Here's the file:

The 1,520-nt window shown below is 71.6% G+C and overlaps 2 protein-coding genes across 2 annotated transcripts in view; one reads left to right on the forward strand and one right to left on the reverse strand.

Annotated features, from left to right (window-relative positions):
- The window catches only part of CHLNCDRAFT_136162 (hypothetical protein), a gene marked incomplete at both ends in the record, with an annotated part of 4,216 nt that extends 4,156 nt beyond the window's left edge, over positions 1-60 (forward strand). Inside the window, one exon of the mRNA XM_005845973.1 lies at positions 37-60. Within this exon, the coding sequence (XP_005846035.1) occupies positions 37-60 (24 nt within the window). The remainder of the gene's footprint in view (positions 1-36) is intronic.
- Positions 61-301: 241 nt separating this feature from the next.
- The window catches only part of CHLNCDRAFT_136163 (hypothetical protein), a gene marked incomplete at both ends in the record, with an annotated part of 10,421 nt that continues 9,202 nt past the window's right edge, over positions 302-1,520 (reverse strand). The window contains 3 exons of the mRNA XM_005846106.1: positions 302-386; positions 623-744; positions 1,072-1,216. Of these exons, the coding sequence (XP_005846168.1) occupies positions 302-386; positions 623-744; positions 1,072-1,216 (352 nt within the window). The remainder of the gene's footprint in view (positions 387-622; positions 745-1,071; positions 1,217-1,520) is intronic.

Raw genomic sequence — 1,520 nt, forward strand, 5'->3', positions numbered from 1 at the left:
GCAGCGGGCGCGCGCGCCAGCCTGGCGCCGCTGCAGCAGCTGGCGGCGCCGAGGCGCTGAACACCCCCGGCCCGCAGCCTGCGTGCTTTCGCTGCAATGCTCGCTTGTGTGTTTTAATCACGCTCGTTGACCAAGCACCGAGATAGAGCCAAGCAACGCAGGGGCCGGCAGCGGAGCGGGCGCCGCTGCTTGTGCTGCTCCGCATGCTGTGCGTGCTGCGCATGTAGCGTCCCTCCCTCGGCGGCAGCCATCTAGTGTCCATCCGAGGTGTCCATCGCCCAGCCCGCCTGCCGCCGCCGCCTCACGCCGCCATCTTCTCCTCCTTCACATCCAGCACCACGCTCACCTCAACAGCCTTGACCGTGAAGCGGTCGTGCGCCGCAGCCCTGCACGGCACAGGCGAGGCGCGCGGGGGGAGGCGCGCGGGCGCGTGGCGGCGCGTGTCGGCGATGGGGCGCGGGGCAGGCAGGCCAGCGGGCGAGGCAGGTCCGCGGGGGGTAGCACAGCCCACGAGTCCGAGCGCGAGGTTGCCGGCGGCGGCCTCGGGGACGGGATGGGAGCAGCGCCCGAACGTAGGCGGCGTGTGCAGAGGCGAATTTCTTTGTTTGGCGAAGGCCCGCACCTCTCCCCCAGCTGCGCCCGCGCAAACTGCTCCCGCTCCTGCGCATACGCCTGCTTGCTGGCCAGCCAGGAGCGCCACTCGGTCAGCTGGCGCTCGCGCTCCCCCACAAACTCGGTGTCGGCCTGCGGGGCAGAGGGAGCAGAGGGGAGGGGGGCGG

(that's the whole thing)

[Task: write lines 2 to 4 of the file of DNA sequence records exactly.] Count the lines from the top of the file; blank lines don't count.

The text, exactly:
Annotated features, from left to right (window-relative positions):
- The window catches only part of CHLNCDRAFT_136162 (hypothetical protein), a gene marked incomplete at both ends in the record, with an annotated part of 4,216 nt that extends 4,156 nt beyond the window's left edge, over positions 1-60 (forward strand). Inside the window, one exon of the mRNA XM_005845973.1 lies at positions 37-60. Within this exon, the coding sequence (XP_005846035.1) occupies positions 37-60 (24 nt within the window). The remainder of the gene's footprint in view (positions 1-36) is intronic.
- Positions 61-301: 241 nt separating this feature from the next.